The Collaboration on International ICT Policy in East and Southern Africa (CIPESA) in May undertook a small survey on the knowledge, attitudes, and needs of citizens regarding the utility, effectiveness, and security of using ICT for democracy in Uganda’s northern region. The survey involved individually administered questionnaires in Gulu town.
In addition, at the Gulu-based Northern Uganda Media Club (NUMEC), journalists, CSOs, local government officials and students participated in a CIPESA-organised discussion on how best ICT could be used to foster citizen participation given the economic, literacy, and other challenges faced by the region.
The workshop participants deemed civic participation to be of more importance relative to political participation, as it often resulted into direct and tangible impacts on community livelihoods. Using CIPESA’s recently published report, the event also involved a practical exploration of how ICT tools could promote civic participation. One of the outcomes of the activities undertaken with NUMEC was a mapping of priorities and possibilities for engaging with particular ICT tools in selected service sectors.
NUMEC is one of the grassroots based centres involved in the iParticipate project. CIPESA has provided to the centre desktop computers, a digital camera and monetary contribution toward its internet connectivity.
Meanwhile, Transparency International Uganda field office in Lira district, unearthed uncoordinated health workers and support staff transfers at five health centres. The transfers were adversely affecting the performance of the already strained health centre staff. In follow up discussions, district health officials explained that the transfers were necessary in order to staff newly created health centres elsewhere. The officials acknowledged that the transfers were done without consultations with the affected health centres.
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TI Uganda also unearthed cases of staff who absconded from duty and those who were drawing double salaries. The matter has been taken up with district health authorities.
The community is also being urged to monitor health centres to ensure efficient and effective service delivery. To this end, the installation of TI Uganda’s toll free call centre for reporting poor health service delivery in Northern Uganda is now complete. 0800 200 188 is being widely advertised in the region to inform and encourage the community to report health centre challenges.
Meanwhile, May’s Voluntary Social Accountability Committees (VSAC) meetings spearheaded by the Women of Uganda Network (WOUGNET) to report on governance and service delivery in five districts in Northern Uganda were complemented by radio programs. The Committee from Tarogali reported cases of Village Health Teams (VHT) being charged to receive bicycles which were actually provided free of charge by the Ministry of Health. Officials in Ibuje Sub County allegedly demanded UGX 70,000 (US$28) for each bicycle intended to ease the work of the health teams. The matter was debated on the local Radio Apac, leading to intervention by the Apac Anti-Corruption Coalition. The responsible officials were arrested, and the bicycles have since then been distributed free of charge to the targeted beneficiaries.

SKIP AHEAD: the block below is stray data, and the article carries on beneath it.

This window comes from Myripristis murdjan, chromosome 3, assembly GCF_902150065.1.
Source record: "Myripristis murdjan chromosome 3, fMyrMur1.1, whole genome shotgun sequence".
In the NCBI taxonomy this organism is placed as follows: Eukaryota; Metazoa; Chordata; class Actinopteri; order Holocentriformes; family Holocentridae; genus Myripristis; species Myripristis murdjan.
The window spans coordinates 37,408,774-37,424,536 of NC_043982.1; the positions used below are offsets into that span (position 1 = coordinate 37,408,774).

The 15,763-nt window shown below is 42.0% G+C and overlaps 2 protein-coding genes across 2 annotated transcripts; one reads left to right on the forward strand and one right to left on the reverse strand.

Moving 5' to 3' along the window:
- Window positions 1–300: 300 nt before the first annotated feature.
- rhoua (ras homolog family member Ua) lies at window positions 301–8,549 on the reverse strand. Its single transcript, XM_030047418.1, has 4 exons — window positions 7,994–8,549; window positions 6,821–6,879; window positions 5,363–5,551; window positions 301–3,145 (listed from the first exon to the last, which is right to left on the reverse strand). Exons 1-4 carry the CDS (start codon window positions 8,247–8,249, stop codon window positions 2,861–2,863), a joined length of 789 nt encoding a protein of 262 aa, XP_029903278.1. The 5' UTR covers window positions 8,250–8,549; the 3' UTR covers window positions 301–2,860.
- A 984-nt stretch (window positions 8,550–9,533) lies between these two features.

Besides, WOUGNET uploaded more content on their Ushahidi platform. Amongst the reports, drug shortages in Kole health centres, a security official who was extorting money from members of Chegere sub-county in Apac district, and a broken down bore hole in Alenga cell, Ibuje sub-county.
mGovernance and water in Kenya
iHub Research conducted in-depth analysis of data on Huduma, a web and mobile phone based platform for Kenyan citizens to voice the difficulties they encounter in using public services. Based on the results, the research team selected a thematic focus for the remainder of the mGovernance in Kenya project – governance in the Kenyan water sector. Preparations are underway for a workshop to bring together different water stakeholders in a single platform to discuss water issues and how to interact with each other in the chain of governance structure. The aim of the workshop is to evaluate the current feedback loop between stakeholders and the potential of technology, especially mobile, to enhance the Kenyan water sector.
ICT in human rights and democracy
In Tanzania, preparations are underway for a publicity campaign incorporating social media for the SMS for Human Rights System. The Commission for Human Rights and Good Governance (CHRAGG) is still in talks with the Tanzania Communications Regulatory Authority and leading telcos for short code sms provision and toll free services, respectively.
Meanwhile, 10 grassroots Human Rights Networks (HURINETs) in Kenya this month received equipment from the Kenya Human Rights Networks (KHRC). The equipment, including computers, portable internet modems and digital cameras is aimed at enabling the HURINETs use new media in human rights and democracy monitoring and reporting human rights violations. The work of the HURINETs will feed into KHRC’s civic action website.
May 31, 2012: CIPESA participated in the Uganda National Civil Society fair and shared reports and work done in the democracy and governance session. The fair is an annual event organised by the National NGO Forum showcasing the contributions of different civil society actors to Uganda’s socio‐economic development and political growth.
June 26 – 29: In collaboration with the African Human Rights Consortium, KHRC is due to host the East African Region New Media and Human Rights Institute workshop.